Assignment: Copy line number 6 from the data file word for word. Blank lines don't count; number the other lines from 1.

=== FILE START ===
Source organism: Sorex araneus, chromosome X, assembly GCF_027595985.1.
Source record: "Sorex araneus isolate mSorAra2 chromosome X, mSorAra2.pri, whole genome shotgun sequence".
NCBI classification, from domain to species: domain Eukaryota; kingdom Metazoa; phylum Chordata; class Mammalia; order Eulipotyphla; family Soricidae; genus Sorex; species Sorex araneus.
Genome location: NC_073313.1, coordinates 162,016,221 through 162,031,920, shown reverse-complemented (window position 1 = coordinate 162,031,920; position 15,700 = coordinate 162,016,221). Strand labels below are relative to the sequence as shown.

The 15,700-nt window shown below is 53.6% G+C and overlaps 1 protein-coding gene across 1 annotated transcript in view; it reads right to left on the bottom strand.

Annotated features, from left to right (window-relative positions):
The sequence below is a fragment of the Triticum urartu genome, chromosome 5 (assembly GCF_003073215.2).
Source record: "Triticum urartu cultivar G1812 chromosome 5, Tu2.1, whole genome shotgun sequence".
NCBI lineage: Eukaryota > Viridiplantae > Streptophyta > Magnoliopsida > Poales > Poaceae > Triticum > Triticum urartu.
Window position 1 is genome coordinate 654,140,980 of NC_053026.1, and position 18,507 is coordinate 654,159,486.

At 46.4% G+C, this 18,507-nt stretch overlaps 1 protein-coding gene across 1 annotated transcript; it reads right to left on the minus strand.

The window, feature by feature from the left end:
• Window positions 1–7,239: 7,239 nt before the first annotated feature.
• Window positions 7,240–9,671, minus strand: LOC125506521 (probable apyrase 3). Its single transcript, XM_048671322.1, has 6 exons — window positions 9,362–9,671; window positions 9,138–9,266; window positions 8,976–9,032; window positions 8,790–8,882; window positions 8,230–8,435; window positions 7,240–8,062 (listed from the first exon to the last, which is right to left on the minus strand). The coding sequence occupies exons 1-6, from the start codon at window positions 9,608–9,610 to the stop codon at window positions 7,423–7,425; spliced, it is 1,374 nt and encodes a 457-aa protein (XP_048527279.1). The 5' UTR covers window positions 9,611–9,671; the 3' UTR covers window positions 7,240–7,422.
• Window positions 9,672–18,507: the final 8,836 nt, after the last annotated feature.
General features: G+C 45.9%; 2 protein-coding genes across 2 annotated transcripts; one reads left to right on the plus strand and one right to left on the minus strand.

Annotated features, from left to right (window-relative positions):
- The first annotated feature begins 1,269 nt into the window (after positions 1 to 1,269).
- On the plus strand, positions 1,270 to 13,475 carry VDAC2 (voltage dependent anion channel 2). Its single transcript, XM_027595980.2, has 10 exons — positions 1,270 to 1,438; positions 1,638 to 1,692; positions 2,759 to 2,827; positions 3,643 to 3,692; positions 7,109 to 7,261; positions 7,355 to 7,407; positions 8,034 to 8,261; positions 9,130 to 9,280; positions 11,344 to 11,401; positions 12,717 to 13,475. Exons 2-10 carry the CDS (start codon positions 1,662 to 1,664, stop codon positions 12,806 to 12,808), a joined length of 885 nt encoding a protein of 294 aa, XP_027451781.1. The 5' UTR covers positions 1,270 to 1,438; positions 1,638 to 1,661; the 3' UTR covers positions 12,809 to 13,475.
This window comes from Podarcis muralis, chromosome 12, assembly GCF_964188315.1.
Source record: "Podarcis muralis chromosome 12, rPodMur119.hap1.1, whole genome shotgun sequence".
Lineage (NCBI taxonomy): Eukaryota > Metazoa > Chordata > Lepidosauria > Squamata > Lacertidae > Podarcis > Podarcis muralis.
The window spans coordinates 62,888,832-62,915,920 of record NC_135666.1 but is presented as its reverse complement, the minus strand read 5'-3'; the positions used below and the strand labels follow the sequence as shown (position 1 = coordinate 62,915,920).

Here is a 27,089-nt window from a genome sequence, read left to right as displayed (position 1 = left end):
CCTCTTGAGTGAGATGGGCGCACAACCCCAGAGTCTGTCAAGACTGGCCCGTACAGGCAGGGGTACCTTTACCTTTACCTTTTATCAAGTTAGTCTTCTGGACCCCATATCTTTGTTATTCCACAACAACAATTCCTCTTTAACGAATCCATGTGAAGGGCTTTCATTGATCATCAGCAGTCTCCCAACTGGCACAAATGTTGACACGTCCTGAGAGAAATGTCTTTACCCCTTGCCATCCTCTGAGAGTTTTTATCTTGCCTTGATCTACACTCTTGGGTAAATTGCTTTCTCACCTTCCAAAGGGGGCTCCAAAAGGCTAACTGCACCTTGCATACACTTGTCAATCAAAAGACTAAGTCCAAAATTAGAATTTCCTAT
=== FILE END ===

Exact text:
Annotated features, from left to right (window-relative positions):